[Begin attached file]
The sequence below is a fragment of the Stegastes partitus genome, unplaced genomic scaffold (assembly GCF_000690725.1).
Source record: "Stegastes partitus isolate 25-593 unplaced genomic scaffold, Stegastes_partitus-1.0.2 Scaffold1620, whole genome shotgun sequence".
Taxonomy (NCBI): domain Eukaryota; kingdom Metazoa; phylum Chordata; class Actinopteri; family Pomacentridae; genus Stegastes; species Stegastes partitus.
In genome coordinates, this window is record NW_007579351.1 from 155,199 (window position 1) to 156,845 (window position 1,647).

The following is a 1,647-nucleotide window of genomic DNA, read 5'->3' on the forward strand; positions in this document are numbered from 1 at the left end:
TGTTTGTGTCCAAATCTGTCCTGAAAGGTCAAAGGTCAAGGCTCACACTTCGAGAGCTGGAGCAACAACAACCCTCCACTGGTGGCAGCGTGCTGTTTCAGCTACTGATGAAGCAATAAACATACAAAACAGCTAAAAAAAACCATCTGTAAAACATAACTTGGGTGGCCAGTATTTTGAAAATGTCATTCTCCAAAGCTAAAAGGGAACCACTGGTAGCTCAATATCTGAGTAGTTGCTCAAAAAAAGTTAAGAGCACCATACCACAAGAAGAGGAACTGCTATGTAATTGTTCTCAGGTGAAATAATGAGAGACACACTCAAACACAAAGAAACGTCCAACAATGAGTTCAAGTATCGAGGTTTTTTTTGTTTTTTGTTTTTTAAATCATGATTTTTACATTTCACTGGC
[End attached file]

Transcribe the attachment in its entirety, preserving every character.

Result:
The sequence below is a fragment of the Stegastes partitus genome, unplaced genomic scaffold (assembly GCF_000690725.1).
Source record: "Stegastes partitus isolate 25-593 unplaced genomic scaffold, Stegastes_partitus-1.0.2 Scaffold1620, whole genome shotgun sequence".
Taxonomy (NCBI): domain Eukaryota; kingdom Metazoa; phylum Chordata; class Actinopteri; family Pomacentridae; genus Stegastes; species Stegastes partitus.
In genome coordinates, this window is record NW_007579351.1 from 155,199 (window position 1) to 156,845 (window position 1,647).

The following is a 1,647-nucleotide window of genomic DNA, read 5'->3' on the forward strand; positions in this document are numbered from 1 at the left end:
TGTTTGTGTCCAAATCTGTCCTGAAAGGTCAAAGGTCAAGGCTCACACTTCGAGAGCTGGAGCAACAACAACCCTCCACTGGTGGCAGCGTGCTGTTTCAGCTACTGATGAAGCAATAAACATACAAAACAGCTAAAAAAAACCATCTGTAAAACATAACTTGGGTGGCCAGTATTTTGAAAATGTCATTCTCCAAAGCTAAAAGGGAACCACTGGTAGCTCAATATCTGAGTAGTTGCTCAAAAAAAGTTAAGAGCACCATACCACAAGAAGAGGAACTGCTATGTAATTGTTCTCAGGTGAAATAATGAGAGACACACTCAAACACAAAGAAACGTCCAACAATGAGTTCAAGTATCGAGGTTTTTTTTGTTTTTTGTTTTTTAAATCATGATTTTTACATTTCACTGGC